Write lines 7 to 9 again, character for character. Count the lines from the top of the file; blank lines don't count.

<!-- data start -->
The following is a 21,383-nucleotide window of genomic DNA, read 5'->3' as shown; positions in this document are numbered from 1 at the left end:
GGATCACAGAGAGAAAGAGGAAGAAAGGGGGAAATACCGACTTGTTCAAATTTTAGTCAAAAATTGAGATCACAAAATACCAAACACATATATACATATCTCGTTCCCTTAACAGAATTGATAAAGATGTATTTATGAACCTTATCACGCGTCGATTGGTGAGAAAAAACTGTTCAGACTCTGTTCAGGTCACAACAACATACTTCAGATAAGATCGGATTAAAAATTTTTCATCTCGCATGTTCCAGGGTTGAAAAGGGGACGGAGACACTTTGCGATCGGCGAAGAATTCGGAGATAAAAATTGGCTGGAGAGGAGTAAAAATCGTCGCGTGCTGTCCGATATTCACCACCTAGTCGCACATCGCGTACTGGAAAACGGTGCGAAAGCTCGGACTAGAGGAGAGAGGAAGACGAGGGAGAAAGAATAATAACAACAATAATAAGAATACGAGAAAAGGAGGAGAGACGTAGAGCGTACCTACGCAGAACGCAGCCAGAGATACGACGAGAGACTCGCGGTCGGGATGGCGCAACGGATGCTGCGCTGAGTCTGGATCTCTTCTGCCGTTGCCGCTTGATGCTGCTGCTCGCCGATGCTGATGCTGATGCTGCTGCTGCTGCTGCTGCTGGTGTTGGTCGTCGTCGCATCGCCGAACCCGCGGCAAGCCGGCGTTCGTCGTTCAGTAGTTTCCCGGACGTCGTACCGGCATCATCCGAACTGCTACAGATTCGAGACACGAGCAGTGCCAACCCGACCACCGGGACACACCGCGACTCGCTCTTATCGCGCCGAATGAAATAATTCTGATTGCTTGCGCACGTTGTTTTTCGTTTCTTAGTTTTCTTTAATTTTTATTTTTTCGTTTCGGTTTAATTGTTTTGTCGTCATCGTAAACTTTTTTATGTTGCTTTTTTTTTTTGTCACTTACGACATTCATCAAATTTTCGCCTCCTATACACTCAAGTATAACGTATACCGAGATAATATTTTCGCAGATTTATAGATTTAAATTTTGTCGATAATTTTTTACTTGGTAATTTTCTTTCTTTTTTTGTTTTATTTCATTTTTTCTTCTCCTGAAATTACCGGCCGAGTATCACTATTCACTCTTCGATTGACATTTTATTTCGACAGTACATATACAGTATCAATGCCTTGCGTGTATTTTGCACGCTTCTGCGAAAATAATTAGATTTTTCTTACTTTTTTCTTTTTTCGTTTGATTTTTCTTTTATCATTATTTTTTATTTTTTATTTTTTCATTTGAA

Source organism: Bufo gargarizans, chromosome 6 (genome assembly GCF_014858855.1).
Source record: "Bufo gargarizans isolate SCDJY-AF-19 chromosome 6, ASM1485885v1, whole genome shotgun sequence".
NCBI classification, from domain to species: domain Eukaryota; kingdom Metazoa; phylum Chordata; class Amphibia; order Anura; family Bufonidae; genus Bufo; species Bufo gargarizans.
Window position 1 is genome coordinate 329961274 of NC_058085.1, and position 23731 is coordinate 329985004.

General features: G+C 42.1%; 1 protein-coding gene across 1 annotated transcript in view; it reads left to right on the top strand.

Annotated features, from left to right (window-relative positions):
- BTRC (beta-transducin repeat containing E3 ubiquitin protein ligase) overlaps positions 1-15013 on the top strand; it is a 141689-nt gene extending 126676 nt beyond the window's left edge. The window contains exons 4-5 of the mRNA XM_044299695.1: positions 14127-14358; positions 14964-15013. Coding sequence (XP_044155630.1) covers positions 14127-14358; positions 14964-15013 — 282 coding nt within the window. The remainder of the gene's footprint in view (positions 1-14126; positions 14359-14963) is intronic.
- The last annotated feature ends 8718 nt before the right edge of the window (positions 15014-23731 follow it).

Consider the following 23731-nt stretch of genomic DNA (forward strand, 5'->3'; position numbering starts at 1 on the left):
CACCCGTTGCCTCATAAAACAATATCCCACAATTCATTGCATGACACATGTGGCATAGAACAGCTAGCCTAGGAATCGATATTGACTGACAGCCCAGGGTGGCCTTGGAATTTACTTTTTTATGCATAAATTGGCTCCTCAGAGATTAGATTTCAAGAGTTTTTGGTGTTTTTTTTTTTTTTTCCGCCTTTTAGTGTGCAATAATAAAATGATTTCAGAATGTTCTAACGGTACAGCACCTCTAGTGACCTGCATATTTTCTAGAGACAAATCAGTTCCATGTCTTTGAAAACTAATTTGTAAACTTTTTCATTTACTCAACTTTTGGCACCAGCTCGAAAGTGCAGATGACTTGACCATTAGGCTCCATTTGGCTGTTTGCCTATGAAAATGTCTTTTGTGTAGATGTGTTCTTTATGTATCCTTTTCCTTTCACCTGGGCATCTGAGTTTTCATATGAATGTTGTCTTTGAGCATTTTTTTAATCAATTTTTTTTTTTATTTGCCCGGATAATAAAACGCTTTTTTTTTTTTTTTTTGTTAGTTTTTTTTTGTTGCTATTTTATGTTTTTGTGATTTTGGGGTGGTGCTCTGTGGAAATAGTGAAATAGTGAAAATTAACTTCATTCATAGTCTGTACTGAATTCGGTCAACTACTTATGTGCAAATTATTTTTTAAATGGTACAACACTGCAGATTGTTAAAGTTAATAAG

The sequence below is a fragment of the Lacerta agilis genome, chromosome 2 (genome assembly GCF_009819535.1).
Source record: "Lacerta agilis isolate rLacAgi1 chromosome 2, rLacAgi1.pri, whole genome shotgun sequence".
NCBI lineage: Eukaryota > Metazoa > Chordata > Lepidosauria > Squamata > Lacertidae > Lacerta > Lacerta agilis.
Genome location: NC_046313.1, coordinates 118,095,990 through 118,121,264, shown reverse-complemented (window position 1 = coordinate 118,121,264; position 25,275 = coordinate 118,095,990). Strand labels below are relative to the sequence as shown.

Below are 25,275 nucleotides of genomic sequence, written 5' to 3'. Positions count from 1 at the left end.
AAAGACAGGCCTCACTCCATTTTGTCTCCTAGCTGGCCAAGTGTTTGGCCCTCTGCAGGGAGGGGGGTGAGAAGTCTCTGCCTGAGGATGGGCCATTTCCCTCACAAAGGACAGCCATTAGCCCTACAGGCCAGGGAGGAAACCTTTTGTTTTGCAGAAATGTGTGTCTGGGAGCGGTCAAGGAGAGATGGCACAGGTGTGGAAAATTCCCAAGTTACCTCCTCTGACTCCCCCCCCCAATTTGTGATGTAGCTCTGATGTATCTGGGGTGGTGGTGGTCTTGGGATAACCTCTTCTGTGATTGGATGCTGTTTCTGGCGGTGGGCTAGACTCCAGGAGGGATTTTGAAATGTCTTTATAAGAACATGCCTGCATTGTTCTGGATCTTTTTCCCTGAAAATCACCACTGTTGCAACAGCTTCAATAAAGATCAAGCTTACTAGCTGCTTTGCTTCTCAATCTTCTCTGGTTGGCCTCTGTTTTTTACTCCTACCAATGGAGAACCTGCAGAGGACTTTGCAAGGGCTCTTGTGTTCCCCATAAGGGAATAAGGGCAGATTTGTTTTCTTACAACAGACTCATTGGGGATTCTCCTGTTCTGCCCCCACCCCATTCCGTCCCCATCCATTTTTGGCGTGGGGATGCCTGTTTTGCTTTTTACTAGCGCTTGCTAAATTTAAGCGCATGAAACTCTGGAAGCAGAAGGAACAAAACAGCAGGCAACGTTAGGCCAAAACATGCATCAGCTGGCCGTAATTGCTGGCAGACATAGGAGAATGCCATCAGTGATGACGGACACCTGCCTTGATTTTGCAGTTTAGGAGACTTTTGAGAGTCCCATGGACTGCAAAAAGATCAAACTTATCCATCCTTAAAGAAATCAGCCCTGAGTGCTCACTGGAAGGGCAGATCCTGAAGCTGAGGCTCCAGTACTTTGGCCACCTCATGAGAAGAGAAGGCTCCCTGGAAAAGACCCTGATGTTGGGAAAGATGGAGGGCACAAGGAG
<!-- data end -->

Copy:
General features: G+C 42.1%; 1 protein-coding gene across 1 annotated transcript in view; it reads left to right on the top strand.

Annotated features, from left to right (window-relative positions):
- BTRC (beta-transducin repeat containing E3 ubiquitin protein ligase) overlaps positions 1-15013 on the top strand; it is a 141689-nt gene extending 126676 nt beyond the window's left edge. The window contains exons 4-5 of the mRNA XM_044299695.1: positions 14127-14358; positions 14964-15013. Coding sequence (XP_044155630.1) covers positions 14127-14358; positions 14964-15013 — 282 coding nt within the window. The remainder of the gene's footprint in view (positions 1-14126; positions 14359-14963) is intronic.